The piece from the Classical era is one learned by many advanced cello students, in part because of the enormous range it requires, spanning four octaves. It wasn’t a common type of piece for the time period, when cellos weren’t often spotlighted as solo instruments. If you weren’t looking, you might even suspect that a violin was being performed, because so many of the notes were so high, and also because that type of virtuosic music from the Classical era is more often played by the violin, flute, or other more common solo instrument. When played up in the rafters, the high cello notes lacked the ringing those same notes would achieve with a smaller instrument, without the benefit of the cello’s deep low note tones.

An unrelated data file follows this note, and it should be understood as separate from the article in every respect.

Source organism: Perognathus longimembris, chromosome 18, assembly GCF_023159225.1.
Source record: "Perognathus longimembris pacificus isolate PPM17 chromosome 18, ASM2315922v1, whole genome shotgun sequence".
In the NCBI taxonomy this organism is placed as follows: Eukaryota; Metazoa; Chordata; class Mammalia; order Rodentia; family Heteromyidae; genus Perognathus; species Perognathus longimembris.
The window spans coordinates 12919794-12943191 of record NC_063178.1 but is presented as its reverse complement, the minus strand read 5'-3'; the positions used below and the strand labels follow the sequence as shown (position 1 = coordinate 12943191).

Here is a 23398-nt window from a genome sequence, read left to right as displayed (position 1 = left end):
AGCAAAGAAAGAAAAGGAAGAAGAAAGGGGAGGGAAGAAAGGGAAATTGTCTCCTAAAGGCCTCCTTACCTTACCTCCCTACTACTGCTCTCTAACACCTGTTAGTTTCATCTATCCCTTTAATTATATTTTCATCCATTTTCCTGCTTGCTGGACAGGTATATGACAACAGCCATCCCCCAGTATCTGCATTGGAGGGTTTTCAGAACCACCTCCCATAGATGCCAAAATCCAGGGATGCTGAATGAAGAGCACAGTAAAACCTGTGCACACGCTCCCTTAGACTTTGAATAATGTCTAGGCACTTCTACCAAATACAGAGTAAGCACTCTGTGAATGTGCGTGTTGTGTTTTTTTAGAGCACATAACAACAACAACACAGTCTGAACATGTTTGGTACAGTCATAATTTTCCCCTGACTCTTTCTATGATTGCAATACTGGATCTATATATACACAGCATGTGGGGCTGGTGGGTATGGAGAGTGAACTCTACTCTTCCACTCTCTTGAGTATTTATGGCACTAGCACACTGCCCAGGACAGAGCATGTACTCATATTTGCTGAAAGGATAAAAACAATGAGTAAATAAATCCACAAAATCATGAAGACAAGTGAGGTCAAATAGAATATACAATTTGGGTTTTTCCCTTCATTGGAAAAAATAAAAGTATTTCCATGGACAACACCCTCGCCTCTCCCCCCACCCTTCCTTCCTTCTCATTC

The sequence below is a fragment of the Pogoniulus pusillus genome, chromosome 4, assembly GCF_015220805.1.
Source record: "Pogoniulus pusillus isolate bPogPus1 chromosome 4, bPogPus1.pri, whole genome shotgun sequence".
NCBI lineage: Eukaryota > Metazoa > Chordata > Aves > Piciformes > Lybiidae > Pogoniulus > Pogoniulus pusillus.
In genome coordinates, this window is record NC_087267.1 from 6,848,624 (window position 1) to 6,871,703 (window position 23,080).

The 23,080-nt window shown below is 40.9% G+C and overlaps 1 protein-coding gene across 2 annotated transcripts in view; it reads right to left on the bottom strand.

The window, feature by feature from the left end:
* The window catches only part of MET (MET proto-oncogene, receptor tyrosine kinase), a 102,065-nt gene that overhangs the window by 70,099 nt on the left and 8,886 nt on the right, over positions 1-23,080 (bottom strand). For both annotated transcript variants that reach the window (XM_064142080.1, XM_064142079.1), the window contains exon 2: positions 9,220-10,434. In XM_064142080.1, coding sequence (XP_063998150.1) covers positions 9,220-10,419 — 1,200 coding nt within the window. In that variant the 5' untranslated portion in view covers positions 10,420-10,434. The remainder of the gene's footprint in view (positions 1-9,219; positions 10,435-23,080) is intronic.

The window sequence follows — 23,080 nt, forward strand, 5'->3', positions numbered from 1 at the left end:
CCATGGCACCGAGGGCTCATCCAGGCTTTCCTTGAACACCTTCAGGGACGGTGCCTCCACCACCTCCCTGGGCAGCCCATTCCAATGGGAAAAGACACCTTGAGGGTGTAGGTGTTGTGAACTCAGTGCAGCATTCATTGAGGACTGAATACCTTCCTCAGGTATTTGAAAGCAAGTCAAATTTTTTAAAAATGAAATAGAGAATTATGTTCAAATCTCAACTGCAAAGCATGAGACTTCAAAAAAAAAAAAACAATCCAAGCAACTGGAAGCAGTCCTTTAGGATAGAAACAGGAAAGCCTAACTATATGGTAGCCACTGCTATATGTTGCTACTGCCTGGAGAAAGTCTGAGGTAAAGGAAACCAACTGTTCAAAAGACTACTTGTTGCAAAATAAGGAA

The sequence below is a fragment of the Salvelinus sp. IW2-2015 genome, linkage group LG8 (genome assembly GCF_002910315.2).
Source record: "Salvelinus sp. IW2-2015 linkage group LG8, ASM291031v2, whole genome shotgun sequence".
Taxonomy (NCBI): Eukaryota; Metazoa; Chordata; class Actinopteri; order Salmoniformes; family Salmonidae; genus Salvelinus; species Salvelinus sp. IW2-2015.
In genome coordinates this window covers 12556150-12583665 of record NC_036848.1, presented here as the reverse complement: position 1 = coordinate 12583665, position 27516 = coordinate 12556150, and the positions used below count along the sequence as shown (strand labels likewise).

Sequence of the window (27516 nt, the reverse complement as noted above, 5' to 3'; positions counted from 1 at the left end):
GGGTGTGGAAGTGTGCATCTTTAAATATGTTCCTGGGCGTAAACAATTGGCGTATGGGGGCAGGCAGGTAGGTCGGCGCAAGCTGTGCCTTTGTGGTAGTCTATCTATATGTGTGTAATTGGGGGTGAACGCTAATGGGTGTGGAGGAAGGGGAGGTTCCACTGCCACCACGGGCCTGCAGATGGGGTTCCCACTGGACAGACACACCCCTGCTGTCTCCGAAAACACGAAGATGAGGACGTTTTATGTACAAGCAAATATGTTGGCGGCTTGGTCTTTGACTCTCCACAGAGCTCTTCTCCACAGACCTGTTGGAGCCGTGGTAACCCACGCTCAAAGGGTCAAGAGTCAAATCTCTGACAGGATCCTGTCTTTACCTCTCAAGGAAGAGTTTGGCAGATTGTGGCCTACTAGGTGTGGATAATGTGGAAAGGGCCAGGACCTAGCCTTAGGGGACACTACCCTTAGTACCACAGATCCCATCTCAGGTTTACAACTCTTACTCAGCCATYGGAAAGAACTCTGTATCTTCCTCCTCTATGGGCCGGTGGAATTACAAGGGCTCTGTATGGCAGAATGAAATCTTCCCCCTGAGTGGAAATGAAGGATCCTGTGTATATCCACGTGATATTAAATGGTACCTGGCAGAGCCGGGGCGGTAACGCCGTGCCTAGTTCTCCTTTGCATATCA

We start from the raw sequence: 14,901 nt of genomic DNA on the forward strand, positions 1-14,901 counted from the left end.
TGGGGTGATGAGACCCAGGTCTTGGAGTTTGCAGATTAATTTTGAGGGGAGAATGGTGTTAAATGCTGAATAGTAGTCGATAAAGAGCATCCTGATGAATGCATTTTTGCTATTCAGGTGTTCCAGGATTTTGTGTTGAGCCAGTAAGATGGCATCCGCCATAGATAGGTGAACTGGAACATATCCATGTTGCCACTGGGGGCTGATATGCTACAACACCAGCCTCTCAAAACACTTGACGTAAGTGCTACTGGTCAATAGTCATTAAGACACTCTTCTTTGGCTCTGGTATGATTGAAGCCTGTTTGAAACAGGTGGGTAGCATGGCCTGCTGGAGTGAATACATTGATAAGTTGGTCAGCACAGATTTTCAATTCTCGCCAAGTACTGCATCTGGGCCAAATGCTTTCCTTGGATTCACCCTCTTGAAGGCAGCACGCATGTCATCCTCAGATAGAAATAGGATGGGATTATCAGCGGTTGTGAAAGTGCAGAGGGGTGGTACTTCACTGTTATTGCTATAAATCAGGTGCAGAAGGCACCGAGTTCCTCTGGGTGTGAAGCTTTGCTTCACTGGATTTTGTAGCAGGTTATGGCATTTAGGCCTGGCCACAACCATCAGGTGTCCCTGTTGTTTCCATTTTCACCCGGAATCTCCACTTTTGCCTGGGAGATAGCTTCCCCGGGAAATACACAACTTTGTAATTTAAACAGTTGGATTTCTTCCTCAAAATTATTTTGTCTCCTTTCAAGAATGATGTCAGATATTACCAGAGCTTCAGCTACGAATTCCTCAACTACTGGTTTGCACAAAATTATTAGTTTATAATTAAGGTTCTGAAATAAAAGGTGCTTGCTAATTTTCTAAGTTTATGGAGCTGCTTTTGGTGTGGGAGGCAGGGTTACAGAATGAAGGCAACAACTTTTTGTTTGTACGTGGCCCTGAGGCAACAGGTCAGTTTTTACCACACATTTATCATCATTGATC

The version of Boccherini’s concerto performed by SPCO had considerable marks made by Friedrich Grützmacher, who replaced the original slow movement with an Andante grazioso from another work, and added a number of cadenzas, according to the program notes. The many fast notes, performed quickly, felt labored. Really, that first movement is supposed to be light and airy, like a hummingbird, and this rendition didn’t accomplish that. The second and third movements came off better.

Concertmaster Steven Copes gave Belcher a hug at the end of the piece, and the audience showed their appreciation by giving a standing ovation, perhaps in appreciation for undertaking something so difficult to perform.

The concert ended with another concerto, this time by Antonio Vivaldi. Violinist Daria Adams stood center stage for the piece, which also featured two oboes, a bassoon and two horns in the melody.

The orchestra synced seamlessly for the upbeat piece of music. They looked like they were enjoying making music together, and the audience, in turn, had fun, too. There were even some whoops and hollers from the crowd, even though it was just past noon.

Next up

  • Who: The St. Paul Chamber Orchestra
  • What: “Beethoven, Foley and Montgomery”
  • When: Oct. 22-23